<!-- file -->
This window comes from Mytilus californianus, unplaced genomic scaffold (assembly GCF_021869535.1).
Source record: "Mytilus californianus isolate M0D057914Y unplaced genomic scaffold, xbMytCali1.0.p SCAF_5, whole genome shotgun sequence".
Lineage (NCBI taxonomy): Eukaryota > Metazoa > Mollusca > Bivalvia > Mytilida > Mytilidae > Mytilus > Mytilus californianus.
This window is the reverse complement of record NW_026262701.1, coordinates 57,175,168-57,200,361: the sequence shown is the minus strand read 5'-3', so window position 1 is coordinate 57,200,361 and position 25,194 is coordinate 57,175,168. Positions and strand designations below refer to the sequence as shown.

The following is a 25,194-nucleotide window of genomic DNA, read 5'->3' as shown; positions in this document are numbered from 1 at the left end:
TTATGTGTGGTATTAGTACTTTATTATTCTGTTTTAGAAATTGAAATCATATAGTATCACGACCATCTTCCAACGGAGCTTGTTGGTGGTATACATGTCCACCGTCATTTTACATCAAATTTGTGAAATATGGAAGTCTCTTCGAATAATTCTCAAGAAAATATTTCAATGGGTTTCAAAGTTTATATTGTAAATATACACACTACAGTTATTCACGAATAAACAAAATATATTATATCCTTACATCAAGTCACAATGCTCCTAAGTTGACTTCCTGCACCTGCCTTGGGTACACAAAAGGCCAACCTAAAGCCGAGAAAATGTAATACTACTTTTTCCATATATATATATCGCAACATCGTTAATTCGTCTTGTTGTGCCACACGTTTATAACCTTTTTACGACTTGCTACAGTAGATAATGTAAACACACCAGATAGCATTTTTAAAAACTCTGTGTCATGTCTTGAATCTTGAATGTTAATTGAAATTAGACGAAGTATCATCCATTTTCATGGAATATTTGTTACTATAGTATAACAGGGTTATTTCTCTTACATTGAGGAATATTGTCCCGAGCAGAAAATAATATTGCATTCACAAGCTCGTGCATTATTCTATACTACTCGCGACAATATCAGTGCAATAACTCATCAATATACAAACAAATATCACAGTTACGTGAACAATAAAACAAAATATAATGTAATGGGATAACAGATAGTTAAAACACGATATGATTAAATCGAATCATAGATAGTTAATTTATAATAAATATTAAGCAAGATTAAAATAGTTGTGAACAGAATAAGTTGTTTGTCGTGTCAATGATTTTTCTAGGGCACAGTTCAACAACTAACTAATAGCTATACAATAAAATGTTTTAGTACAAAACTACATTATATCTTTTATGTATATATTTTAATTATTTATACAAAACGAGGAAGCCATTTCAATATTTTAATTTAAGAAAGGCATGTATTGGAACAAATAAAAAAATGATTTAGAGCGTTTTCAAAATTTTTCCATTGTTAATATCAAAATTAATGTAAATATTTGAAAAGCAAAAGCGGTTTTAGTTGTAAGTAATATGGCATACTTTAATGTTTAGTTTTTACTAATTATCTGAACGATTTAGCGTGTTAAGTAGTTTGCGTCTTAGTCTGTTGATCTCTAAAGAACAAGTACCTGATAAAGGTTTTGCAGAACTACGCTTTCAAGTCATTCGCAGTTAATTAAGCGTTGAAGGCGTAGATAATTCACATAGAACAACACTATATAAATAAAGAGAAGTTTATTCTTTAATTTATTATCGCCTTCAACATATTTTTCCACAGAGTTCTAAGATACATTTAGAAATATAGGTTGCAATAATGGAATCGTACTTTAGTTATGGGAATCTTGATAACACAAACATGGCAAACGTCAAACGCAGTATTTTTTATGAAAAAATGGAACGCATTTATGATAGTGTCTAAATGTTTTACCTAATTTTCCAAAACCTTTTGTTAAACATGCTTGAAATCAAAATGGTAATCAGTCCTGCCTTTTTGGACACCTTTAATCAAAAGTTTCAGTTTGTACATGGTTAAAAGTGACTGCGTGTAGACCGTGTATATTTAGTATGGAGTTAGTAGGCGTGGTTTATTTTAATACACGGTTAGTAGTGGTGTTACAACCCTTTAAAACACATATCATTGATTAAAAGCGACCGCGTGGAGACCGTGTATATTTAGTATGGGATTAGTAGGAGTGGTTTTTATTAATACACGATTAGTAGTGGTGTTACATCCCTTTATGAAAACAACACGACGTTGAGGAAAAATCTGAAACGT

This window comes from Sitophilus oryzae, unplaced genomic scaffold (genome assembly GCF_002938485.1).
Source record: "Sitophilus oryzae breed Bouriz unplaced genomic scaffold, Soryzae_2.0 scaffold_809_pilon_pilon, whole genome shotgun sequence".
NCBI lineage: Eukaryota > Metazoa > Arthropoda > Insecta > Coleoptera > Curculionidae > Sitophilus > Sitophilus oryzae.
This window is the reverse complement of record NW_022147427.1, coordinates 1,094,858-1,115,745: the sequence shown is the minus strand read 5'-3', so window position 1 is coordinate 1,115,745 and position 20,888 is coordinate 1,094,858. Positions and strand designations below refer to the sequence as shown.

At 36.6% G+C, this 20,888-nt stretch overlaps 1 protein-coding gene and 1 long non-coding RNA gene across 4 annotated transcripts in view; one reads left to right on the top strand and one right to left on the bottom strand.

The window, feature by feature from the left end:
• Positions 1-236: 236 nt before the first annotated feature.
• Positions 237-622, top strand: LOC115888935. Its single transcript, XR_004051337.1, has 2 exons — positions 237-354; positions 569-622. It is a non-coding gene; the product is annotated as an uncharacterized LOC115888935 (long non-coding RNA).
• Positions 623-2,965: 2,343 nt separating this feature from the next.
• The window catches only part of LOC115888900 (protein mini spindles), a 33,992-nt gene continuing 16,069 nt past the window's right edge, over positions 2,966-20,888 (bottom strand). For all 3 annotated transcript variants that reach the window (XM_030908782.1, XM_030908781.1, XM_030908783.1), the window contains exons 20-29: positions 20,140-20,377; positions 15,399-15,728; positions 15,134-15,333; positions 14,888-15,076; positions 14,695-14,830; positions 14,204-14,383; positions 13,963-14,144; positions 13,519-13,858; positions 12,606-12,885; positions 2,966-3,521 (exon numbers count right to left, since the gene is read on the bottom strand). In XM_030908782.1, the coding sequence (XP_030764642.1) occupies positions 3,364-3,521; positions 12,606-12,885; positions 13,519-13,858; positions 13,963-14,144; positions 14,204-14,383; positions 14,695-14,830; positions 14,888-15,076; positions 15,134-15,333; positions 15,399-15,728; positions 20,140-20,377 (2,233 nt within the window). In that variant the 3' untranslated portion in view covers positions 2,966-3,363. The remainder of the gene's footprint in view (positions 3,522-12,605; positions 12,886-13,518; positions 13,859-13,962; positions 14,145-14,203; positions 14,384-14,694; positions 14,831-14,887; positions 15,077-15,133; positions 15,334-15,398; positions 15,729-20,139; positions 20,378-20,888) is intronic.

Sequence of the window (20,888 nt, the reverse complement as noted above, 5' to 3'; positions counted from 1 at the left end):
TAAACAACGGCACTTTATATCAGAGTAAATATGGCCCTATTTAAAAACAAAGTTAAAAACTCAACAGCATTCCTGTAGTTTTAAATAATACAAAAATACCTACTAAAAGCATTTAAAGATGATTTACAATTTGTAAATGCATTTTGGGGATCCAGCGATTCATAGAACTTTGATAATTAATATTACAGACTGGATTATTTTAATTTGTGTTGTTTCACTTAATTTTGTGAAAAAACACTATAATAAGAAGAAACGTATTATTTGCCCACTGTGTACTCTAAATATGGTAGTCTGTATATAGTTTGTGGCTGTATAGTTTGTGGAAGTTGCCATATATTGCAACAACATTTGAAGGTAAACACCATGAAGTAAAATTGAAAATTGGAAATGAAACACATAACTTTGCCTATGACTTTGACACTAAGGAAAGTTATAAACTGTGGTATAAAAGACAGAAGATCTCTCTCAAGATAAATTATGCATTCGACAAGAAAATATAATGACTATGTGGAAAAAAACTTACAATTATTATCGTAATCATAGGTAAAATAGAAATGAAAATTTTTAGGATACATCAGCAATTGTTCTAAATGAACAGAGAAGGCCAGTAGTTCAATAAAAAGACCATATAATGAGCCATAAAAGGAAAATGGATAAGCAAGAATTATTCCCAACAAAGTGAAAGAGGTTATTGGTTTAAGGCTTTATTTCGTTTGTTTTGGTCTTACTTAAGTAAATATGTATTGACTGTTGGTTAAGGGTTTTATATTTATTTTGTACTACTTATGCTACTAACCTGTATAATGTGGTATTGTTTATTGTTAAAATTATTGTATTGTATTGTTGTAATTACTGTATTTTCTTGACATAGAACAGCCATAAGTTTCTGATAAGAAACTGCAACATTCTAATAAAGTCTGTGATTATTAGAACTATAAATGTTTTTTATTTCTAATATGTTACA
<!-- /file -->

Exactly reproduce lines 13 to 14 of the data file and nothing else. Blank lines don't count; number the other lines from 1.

• Positions 1-236: 236 nt before the first annotated feature.
• Positions 237-622, top strand: LOC115888935. Its single transcript, XR_004051337.1, has 2 exons — positions 237-354; positions 569-622. It is a non-coding gene; the product is annotated as an uncharacterized LOC115888935 (long non-coding RNA).